Helping Underserved Populations Achieve Post-Secondary Success
A postsecondary degree or credential is increasingly necessary for success in today's job market. That said, postsecondary attainment by underrepresented students continues to lag when compared to their peers. These resources provide recommendations and evidence to help policymakers increase rates of graduation and credential attainment among low-income and underprepared students, including immigrants, ex-offenders, opportunity youth, and adults without high school credentials.
Framing the Opportunity: Eight State Policy Recommendations that Support Postsecondary Credential Completion for Underserved Populations. 2017. This paper provides policy recommendations for states, community colleges, and community-based organizations that want to increase postsecondary access and credential attainment for immigrants, incarcerated and formerly incarcerated individuals, and youth who are not working or in school. Recommendations include to: “examine enrollment, retention, and completion data…to identify access and achievement gaps and set improvement targets”; “encourage or require ongoing, intensive supports, including…career advising…and non-academic support designed to address the unique needs of underrepresented populations”; and “create robust career pathways…that help underserved populations balance work obligations and educational goals.”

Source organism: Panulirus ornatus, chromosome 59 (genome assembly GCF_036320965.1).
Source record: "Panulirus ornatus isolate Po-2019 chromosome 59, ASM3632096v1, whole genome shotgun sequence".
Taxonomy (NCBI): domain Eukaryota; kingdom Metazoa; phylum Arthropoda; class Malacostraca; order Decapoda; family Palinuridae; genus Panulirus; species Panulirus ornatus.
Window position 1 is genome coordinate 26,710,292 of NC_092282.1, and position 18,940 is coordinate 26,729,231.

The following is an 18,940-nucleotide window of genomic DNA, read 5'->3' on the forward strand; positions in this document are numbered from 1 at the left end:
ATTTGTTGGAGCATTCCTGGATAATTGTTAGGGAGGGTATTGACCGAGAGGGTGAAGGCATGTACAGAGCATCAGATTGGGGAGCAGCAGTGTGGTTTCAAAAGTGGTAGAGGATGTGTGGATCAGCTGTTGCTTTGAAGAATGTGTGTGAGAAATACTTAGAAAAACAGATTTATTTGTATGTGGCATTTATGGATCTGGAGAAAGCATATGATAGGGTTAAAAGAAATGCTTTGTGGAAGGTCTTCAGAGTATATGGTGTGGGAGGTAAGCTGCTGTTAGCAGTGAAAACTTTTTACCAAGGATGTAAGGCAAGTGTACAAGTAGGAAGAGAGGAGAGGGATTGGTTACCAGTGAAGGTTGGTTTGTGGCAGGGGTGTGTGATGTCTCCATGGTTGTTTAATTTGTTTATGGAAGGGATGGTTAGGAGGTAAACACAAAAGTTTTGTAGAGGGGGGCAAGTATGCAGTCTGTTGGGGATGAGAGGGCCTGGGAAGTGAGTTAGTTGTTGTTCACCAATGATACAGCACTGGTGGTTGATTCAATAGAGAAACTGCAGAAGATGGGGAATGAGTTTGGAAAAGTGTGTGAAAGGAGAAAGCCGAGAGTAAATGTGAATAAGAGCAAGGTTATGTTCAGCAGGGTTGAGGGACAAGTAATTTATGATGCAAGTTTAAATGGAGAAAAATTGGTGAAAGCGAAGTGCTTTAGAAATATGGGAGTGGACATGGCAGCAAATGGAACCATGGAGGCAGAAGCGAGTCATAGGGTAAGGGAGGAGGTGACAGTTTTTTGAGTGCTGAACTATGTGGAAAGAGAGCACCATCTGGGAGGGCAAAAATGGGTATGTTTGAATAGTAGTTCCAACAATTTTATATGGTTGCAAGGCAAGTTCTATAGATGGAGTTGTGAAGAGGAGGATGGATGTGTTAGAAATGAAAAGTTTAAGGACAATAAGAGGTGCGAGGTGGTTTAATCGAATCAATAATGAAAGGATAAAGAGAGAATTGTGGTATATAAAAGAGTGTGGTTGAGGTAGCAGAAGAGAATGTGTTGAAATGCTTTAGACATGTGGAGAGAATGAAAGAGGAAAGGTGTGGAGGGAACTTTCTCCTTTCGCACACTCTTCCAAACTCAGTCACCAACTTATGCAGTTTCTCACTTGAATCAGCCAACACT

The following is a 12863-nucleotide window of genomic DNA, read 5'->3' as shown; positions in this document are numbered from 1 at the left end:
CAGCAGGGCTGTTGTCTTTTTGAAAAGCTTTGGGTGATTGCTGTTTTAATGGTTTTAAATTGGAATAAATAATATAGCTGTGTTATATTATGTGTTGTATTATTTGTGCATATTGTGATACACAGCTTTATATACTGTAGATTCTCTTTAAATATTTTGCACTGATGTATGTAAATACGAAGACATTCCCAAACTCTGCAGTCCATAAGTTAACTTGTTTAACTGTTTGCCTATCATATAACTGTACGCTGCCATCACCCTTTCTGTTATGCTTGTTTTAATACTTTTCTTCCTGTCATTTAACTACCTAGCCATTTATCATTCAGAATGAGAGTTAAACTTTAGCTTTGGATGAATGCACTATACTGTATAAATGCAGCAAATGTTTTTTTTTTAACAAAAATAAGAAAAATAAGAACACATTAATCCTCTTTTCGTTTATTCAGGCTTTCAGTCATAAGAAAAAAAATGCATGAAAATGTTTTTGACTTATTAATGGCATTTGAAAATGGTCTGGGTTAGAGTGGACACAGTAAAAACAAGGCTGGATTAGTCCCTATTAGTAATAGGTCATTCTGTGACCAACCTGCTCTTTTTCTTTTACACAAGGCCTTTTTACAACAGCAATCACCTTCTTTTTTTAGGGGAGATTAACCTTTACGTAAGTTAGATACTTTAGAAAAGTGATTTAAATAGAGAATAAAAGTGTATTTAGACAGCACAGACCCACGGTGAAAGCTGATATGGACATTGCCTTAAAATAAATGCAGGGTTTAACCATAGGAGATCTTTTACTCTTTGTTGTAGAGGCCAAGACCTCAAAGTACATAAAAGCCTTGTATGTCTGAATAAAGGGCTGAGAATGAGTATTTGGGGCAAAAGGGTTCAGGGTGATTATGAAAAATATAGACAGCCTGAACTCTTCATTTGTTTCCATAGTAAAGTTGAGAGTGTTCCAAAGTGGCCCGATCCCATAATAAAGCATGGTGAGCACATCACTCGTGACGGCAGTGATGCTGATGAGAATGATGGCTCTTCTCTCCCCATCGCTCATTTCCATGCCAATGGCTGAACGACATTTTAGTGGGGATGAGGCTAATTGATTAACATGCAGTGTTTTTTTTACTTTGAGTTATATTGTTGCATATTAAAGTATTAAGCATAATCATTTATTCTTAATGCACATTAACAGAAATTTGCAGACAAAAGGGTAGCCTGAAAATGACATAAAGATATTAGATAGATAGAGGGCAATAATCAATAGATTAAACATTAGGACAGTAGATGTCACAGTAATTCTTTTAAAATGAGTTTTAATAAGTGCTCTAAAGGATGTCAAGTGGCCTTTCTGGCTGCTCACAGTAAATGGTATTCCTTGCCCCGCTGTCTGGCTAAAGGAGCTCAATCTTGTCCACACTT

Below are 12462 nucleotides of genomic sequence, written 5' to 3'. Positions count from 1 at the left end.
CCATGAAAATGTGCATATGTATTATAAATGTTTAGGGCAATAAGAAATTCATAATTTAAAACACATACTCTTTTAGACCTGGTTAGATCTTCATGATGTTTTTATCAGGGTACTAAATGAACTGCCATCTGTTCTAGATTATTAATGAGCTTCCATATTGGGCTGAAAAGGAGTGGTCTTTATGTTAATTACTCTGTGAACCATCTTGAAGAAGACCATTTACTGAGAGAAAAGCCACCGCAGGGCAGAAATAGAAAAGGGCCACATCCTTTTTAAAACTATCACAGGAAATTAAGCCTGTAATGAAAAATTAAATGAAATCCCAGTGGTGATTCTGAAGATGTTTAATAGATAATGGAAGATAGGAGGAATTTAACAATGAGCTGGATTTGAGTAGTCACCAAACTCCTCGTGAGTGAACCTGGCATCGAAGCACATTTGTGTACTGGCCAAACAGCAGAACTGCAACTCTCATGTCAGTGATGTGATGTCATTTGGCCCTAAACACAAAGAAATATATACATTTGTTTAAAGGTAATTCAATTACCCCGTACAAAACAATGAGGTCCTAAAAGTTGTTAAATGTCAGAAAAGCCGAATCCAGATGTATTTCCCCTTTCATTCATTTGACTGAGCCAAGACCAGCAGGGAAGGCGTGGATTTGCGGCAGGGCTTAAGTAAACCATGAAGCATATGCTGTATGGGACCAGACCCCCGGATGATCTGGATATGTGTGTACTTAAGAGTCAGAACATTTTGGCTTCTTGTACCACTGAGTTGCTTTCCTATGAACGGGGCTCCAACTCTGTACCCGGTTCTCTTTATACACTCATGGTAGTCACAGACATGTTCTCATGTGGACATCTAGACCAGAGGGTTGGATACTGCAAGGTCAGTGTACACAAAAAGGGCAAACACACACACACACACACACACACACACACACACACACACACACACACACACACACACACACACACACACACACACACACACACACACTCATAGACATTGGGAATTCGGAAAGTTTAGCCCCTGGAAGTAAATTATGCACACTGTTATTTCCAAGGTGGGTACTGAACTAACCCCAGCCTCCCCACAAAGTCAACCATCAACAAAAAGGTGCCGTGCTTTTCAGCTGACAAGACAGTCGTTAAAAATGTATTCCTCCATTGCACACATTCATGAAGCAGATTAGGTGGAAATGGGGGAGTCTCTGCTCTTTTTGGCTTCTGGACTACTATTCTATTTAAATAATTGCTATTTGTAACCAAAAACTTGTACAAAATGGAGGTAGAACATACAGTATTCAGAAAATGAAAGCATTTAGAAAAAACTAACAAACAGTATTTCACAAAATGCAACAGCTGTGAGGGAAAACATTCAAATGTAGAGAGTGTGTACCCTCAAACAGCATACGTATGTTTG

Equity Measures in State Outcomes-Based Funding: Incentives for Public Colleges to Support Low-Income and Underprepared Students. 2017. This report discusses the shift toward outcomes-based or performance-based funding within the public postsecondary education system, and how it may lead colleges or technical schools to increase selectivity in admissions. It also describes how policymakers can include equity measures in their funding systems to ensure that low-income and underprepared students are not adversely affected by this shift. For example, the report recommends that states “make at least some equity measures…mandatory, rather than optional.” It also recommends that they “examine the best practices emerging from other states and develop or refine their policies accordingly.”
New Evidence on Integrated Career Pathways: Final Impact Report for Accelerating Opportunity. 2017. This report assesses the impact of the Accelerating Opportunity (AO) initiative, an integrated career pathway program with stackable industry-recognized credentials, on the education and employment outcomes of underprepared students and adults without high school credentials. The study was conducted in Illinois, Kansas, Kentucky, and Louisiana between 2012 and 2014. The authors find that “AO had a positive impact on the number of college-awarded credentials earned”, and that “in most cases, AO students earned more credentials while taking fewer credits”. However, the authors also note that “the positive outcomes…did not always translate into labor market gains in the observed timeframe.”